In all that we do, we must remember that what sets America apart is not solely our power – it is the principles upon which our union was founded. We are a nation that brings our enemies to justice while adhering to the rule of law, and respecting the rights of all our citizens. We protect our own freedom and prosperity by extending it to others. We stand not for empire, but for self-determination. That is why we have a stake in the democratic aspirations that are now washing across the Arab World. We will support those revolutions with fidelity to our ideals, with the power of our example, and with an unwavering belief that all human beings deserve to live with freedom and dignity.
Above all, we are a nation whose strength abroad has been anchored in opportunity for our citizens at home. Over the last decade, we have spent a trillion dollars on war, at a time of rising debt and hard economic times. Now, we must invest in America’s greatest resource – our people. We must unleash innovation that creates new jobs and industry, while living within our means. We must rebuild our infrastructure and find new and clean sources of energy. And most of all, after a decade of passionate debate, we must recapture the common purpose that we shared at the beginning of this time of war. For our nation draws strength from our differences, and when our union is strong no hill is too steep and no horizon is beyond our reach.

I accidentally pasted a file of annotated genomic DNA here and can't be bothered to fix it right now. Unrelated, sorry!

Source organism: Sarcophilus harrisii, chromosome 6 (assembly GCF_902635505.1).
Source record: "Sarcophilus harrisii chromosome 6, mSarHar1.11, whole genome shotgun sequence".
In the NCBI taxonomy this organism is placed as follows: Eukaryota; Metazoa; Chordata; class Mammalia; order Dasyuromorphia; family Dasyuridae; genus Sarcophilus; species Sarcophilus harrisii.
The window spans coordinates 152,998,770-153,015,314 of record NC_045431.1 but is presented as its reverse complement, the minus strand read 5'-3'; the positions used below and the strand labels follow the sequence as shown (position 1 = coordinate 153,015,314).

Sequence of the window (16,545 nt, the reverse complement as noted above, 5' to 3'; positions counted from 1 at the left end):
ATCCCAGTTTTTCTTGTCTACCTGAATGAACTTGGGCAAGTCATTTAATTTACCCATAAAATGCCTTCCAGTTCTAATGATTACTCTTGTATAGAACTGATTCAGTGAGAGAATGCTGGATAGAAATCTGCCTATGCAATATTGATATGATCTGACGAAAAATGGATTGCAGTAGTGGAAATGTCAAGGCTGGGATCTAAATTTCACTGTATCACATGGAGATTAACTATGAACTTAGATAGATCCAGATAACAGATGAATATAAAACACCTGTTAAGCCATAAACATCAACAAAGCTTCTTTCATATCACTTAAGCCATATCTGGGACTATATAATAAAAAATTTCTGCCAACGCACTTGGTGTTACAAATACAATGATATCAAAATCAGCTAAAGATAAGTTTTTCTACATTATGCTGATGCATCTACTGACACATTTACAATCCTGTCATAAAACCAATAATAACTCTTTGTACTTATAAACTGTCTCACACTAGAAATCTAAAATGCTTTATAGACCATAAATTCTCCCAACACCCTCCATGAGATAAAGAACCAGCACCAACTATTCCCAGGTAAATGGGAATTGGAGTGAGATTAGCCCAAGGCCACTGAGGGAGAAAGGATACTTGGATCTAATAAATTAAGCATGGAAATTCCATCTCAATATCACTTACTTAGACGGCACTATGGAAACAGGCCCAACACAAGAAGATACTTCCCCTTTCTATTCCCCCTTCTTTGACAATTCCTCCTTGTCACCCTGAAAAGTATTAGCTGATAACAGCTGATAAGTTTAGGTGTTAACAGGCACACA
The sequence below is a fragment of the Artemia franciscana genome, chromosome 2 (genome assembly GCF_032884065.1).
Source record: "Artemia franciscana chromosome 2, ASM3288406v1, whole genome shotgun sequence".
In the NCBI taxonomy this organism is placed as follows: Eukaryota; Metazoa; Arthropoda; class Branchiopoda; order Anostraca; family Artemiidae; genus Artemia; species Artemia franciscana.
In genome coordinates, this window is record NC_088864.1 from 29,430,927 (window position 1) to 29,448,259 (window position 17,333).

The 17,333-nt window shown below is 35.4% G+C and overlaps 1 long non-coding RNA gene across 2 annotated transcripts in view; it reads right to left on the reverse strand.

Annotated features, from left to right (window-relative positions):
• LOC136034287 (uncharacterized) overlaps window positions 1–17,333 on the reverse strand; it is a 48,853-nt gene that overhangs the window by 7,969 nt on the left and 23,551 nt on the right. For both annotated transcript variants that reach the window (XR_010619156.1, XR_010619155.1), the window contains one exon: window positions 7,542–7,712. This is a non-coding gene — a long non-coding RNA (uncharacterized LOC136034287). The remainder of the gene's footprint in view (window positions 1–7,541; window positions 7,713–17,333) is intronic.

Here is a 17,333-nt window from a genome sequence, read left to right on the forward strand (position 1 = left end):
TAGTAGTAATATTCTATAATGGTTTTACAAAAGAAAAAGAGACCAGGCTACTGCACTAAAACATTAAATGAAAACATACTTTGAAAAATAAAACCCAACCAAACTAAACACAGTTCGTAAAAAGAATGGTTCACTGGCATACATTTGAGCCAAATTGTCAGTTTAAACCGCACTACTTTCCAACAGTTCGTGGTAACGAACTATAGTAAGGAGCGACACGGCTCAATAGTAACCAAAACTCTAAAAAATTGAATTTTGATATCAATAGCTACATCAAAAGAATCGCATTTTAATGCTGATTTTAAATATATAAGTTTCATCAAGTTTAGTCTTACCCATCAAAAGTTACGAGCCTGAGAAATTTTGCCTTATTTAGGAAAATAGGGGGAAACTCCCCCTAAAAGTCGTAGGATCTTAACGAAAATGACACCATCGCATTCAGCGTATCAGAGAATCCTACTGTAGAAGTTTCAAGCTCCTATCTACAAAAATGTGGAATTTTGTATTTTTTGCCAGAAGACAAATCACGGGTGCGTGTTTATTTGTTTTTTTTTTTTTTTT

America, it is time to focus on nation building here at home.
In this effort, we draw inspiration from our fellow Americans who have sacrificed so much on our behalf. To our troops, our veterans and their families, I speak for all Americans when I say that we will keep our sacred trust with you, and provide you with the care, and benefits, and opportunity that you deserve.
I met some of those patriotic Americans at Fort Campbell. A while back, I spoke to the 101st Airborne that has fought to turn the tide in Afghanistan, and to the team that took out Osama bin Laden. Standing in front of a model of bin Laden’s compound, the Navy SEAL who led that effort paid tribute to those who had been lost – brothers and sisters in arms whose names are now written on bases where our troops stand guard overseas, and on headstones in quiet corners of our country where their memory will never be forgotten. This officer – like so many others I have met with on bases, in Baghdad and Bagram, at Walter Reed and Bethesda Naval Hospital – spoke with humility about how his unit worked together as one – depending on each other, and trusting one another, as a family might do in a time of peril.